Amir Khan (7-2) is quickly emerging as a potential title contender.
Ever since completing his National Service obligations in the Singapore Civil Defence Force this past May, the 22-year-old has turned his attention towards the ONE Lightweight World Championship.
However, before a title shot can enter the picture, he needs to get a few more wins under his belt. That quest will begin on Saturday, 2 September, when he meets Czech striker Jaroslav Jartim at ONE CHAMPIONSHIP: SHANGHAI.
“Throughout the year, whether I have a match or not, I am only looking to improve myself. All the other factors, like my next opponent, are just things that will get me closer to the title,” Khan says, as he elaborates about his training camp.
“Jaroslav (Jartim) is tall, lanky, and throws conventional punches and kicks, so I did not bring anyone in to train for him. I just trained as per normal, and I feel I am good at adjusting to people’s movements, while others have a hard time adjusting to mine.”
Khan may be ready to turn from prospect to contender, but he is fully aware that it takes a strong community, like his teammates at Evolve MMA and other positive influences, to help him on his rise to superstardom.
As a child, Khan only had a passing interest in martial arts. He was drawn to action movies featuring Thai star Tony Jaa, and often roughhoused with his cousin and their friends to emulate the moves they saw.
That all changed at the age of 13. That was when he started getting picked on because of his small stature, and the involuntary tics brought on by Tourette Syndrome. He wanted to do something about it, and find a place where he felt like he could belong.
“Honestly, when I was growing up, I was just a skinny little kid. I did not really get bullied badly, but because of my Tourette’s, I kind of got bullied here and there,” Khan recalls. “I did not really fit in anywhere, so I guess I was looking for somewhere I could fit in, and I just stumbled across Muay Thai. I wanted to try it out to get stronger and boost my confidence.”
Just six months into his training, Khan excelled, and participated in his first official bout. The culture and the buzz he experienced from competing brought his love for Muay Thai to a whole new level. He started watching K-1 World MAX, traveled to Thailand to train, and ultimately discovered his first martial arts hero in the legendary Buakaw Por Pramuk.
“I looked up to Buakaw a lot,” he admits. “Then, I bought a K-1 World MAX DVD, and I thought, ‘I want to be on the global stage like that one day.’”
Khan moved across the globe to America in 2012, made his professional cage debut in February 2014, and then joined Evolve MMA upon his return. There, he found a hungry team of like-minded individuals who were eager to both help others and achieve their dreams.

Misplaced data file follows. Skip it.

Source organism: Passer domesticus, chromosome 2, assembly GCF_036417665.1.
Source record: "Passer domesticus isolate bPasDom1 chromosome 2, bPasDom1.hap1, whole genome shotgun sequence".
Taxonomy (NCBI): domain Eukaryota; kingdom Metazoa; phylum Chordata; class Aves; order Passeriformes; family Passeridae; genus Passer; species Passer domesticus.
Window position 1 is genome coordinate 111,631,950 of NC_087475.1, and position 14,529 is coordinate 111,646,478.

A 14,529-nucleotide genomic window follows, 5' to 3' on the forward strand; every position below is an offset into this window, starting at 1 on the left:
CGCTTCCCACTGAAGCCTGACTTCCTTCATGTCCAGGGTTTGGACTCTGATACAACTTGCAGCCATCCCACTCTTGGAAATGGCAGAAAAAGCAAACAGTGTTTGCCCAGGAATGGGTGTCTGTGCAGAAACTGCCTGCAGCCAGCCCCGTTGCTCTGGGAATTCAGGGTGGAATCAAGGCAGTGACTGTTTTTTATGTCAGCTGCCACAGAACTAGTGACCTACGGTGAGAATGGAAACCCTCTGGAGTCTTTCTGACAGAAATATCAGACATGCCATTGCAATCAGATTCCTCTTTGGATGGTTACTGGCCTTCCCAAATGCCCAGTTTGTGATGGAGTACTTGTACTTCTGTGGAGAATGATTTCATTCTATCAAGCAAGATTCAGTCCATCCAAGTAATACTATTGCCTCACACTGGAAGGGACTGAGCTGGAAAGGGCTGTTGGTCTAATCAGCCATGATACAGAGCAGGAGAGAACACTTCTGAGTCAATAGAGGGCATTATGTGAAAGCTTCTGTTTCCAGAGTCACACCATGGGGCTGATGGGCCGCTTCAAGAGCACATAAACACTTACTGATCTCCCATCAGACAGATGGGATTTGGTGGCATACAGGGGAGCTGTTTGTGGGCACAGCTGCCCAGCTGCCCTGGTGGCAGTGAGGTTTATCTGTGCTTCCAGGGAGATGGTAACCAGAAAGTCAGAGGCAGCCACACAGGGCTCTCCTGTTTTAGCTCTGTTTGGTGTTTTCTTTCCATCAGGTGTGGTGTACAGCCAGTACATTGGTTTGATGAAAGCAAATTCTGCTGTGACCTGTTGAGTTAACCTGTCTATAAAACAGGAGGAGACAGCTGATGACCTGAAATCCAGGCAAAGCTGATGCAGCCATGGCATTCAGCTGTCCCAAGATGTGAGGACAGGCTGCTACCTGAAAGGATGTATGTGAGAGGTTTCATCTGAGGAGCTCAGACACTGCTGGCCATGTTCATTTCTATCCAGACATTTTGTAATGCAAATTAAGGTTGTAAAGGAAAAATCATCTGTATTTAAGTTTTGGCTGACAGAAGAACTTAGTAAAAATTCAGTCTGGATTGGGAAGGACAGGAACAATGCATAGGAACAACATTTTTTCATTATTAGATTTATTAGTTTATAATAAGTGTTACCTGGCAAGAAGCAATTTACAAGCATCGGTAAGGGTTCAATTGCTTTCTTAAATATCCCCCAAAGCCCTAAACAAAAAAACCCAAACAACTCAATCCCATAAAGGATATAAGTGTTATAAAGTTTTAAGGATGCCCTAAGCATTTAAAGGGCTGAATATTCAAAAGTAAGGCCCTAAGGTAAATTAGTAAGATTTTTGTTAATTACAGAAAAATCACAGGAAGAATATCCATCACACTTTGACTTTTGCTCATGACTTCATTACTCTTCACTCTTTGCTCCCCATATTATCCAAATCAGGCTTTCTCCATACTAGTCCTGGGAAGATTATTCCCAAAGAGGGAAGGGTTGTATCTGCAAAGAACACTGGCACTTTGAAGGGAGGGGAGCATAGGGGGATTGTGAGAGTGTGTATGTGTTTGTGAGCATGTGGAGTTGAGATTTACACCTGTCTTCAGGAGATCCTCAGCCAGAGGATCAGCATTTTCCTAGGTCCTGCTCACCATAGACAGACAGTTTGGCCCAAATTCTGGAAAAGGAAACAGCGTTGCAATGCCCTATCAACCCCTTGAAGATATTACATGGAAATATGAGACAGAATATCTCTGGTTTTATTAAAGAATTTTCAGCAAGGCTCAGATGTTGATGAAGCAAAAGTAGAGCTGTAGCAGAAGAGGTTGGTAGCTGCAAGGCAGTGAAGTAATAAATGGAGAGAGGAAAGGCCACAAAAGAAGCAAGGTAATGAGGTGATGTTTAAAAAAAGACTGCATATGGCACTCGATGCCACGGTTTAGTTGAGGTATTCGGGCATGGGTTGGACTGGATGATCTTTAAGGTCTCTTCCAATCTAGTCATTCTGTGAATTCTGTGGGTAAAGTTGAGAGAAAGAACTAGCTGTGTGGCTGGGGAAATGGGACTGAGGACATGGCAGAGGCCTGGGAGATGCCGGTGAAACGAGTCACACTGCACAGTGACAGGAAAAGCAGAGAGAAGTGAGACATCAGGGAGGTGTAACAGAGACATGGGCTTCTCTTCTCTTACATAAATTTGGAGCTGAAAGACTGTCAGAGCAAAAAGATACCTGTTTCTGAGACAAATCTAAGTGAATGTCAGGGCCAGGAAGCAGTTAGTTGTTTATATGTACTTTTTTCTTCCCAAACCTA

Another person who has helped him tremendously in recent months is Ebersole, who arrived to the gym as their new head coach in April.
“He has helped me in the transition between striking and wrestling,” Khan begins. “Before Brian (Ebersole), I had wrestling, but I did not really have many options. I had good setups, but I wouldn’t have many takedown options. Right now, I feel like I have added five or six more options to my wrestling game.”
While his teammates, his friends, Buakaw, and even those pesky bullies have played a part in shaping Khan’s martial arts journey, the biggest inspiration he gets comes in the form of his parents.
Admittedly, his mother is not particularly fond of seeing her son compete inside the cage, but his father has been incredibly supportive. So much so that he manages Khan’s meals, and even cleans his gloves.
What is most striking, however, is his father’s life philosophy. It is a philosophy that has afforded Khan the time to develop as a martial artist, and has allowed him to build the foundations for a promising career without too much added stress.
“My dad believes in working for your passion,” Khan explains. “When I was growing up, all of my friends were working, and they had more money to spend. So, I was telling my dad that I should just find a job so I did not have to ask money from him.
“He stopped me, and said, ‘If you want money, just ask for it from me, as long as you are doing what you love. I would rather you train for eight hours instead of being a waiter for eight hours.’ He does not really like me to waste my time. That is what he believes – if you really love it and are committed to it, then spend your entire time doing it.”
Now, the Singaporean is spending all of his time in preparation for his match against Jartim on 2 September at ONE CHAMPIONSHIP: SHANGHAI. A victory will only bring the lightweight closer to the title opportunity he desires, and he is fully intent on becoming Singapore’s first male world champion opposite his Evolve teammate, ONE Women’s Atomweight World Champion Angela Lee.
It is a sentiment he stated plainly in the cage after his most recent win, a 90-second dismantling of Rajinder Singh Meena in May. “Mark my words, I’ll be the first male Singaporean world champion.”